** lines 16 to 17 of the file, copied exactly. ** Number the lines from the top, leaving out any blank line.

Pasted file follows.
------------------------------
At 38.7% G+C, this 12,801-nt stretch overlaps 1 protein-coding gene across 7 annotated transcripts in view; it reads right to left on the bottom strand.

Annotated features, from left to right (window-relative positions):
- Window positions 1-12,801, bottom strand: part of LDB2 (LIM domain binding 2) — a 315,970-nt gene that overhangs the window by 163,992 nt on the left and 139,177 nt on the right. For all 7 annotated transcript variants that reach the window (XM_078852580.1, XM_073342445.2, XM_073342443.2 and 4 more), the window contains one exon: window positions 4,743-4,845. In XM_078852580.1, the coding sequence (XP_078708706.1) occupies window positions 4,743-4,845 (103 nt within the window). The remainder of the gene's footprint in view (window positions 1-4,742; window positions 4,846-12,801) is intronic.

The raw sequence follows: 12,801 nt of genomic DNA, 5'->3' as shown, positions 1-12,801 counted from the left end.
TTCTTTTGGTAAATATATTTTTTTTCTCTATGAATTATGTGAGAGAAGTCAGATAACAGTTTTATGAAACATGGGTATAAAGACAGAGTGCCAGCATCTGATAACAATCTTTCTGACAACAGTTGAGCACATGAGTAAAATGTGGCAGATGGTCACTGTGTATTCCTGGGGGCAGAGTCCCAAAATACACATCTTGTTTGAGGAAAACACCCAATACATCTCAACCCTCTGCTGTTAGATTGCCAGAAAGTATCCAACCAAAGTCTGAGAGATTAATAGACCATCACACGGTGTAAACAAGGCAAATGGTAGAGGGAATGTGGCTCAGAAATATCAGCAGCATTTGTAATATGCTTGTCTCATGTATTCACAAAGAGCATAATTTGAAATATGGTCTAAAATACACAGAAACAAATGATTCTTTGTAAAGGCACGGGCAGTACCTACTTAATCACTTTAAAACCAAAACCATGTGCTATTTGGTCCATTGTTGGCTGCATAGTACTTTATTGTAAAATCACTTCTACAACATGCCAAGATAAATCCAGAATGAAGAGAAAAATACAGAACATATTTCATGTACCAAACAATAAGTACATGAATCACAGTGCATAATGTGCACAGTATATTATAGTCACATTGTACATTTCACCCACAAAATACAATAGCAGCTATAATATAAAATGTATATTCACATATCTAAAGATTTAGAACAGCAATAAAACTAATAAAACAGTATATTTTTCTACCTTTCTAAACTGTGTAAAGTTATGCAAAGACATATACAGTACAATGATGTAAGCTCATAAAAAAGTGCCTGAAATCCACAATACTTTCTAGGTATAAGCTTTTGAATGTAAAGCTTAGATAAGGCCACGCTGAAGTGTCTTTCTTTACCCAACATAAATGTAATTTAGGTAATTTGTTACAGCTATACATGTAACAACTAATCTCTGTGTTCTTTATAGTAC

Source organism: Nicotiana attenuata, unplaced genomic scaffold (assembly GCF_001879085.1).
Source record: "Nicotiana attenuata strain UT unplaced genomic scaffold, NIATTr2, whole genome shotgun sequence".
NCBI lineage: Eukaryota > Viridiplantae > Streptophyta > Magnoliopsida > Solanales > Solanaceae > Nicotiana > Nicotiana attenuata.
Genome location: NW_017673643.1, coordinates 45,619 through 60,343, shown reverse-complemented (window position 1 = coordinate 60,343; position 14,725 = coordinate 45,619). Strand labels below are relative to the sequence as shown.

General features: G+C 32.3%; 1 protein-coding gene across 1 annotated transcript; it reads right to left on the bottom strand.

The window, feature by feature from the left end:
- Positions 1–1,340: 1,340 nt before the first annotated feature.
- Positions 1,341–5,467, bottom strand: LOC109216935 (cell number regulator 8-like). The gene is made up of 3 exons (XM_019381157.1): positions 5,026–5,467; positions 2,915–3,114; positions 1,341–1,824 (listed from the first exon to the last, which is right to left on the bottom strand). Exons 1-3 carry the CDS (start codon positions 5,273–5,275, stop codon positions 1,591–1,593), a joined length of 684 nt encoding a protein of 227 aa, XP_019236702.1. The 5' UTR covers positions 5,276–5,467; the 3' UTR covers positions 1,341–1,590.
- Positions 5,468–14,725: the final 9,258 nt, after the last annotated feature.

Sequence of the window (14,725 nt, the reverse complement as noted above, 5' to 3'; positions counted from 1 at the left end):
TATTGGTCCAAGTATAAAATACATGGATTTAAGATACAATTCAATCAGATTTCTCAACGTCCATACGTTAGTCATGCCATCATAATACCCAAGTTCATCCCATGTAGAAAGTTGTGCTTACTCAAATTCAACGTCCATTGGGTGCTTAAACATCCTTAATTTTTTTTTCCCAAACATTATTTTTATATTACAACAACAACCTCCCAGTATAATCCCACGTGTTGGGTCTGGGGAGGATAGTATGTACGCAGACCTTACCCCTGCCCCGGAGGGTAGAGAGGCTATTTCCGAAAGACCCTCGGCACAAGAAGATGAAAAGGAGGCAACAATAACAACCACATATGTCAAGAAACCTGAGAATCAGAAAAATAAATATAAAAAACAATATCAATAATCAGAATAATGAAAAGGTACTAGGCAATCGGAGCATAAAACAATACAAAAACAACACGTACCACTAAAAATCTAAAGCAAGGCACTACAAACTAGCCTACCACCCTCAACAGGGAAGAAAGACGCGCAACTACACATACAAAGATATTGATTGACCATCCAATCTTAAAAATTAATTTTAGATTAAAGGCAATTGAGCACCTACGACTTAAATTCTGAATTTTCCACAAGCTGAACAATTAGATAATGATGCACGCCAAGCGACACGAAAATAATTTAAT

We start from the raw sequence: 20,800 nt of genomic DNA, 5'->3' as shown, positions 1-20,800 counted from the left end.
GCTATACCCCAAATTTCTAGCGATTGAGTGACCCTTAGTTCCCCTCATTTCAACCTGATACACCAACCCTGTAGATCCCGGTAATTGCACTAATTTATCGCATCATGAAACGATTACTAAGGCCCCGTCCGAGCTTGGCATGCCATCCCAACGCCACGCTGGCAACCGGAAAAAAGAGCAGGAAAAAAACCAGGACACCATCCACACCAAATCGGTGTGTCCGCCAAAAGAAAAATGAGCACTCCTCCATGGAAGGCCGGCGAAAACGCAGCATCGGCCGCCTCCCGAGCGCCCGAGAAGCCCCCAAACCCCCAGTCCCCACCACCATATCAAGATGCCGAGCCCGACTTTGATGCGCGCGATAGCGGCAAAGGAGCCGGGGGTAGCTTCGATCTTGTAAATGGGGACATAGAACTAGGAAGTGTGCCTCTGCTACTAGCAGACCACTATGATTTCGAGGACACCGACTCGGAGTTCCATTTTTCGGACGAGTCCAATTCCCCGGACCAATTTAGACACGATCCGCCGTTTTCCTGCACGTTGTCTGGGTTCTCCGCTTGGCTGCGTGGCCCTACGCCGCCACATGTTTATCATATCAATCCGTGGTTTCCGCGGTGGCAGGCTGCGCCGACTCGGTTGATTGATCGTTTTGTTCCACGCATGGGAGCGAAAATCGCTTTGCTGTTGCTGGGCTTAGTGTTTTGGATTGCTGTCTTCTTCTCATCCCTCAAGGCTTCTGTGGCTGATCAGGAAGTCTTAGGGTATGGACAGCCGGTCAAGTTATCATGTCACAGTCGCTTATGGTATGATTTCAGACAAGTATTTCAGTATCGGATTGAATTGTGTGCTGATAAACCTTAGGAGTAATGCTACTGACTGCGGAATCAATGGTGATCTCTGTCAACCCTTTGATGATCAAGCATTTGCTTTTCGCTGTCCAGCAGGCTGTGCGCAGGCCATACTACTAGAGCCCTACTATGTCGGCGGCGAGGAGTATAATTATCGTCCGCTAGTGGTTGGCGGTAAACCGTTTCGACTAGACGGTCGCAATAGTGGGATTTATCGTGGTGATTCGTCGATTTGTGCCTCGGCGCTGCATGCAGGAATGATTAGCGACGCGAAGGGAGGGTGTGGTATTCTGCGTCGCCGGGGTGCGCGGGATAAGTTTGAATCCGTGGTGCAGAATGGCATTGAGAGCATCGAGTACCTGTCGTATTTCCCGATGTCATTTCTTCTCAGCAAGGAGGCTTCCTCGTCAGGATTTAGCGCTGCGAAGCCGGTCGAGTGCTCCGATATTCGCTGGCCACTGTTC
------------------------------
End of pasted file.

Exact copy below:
TATTGGTCCAAGTATAAAATACATGGATTTAAGATACAATTCAATCAGATTTCTCAACGTCCATACGTTAGTCATGCCATCATAATACCCAAGTTCATCCCATGTAGAAAGTTGTGCTTACTCAAATTCAACGTCCATTGGGTGCTTAAACATCCTTAATTTTTTTTTCCCAAACATTATTTTTATATTACAACAACAACCTCCCAGTATAATCCCACGTGTTGGGTCTGGGGAGGATAGTATGTACGCAGACCTTACCCCTGCCCCGGAGGGTAGAGAGGCTATTTCCGAAAGACCCTCGGCACAAGAAGATGAAAAGGAGGCAACAATAACAACCACATATGTCAAGAAACCTGAGAATCAGAAAAATAAATATAAAAAACAATATCAATAATCAGAATAATGAAAAGGTACTAGGCAATCGGAGCATAAAACAATACAAAAACAACACGTACCACTAAAAATCTAAAGCAAGGCACTACAAACTAGCCTACCACCCTCAACAGGGAAGAAAGACGCGCAACTACACATACAAAGATATTGATTGACCATCCAATCTTAAAAATTAATTTTAGATTAAAGGCAATTGAGCACCTACGACTTAAATTCTGAATTTTCCACAAGCTGAACAATTAGATAATGATGCACGCCAAGCGACACGAAAATAATTTAAT

We start from the raw sequence: 20,800 nt of genomic DNA, 5'->3' as shown, positions 1-20,800 counted from the left end.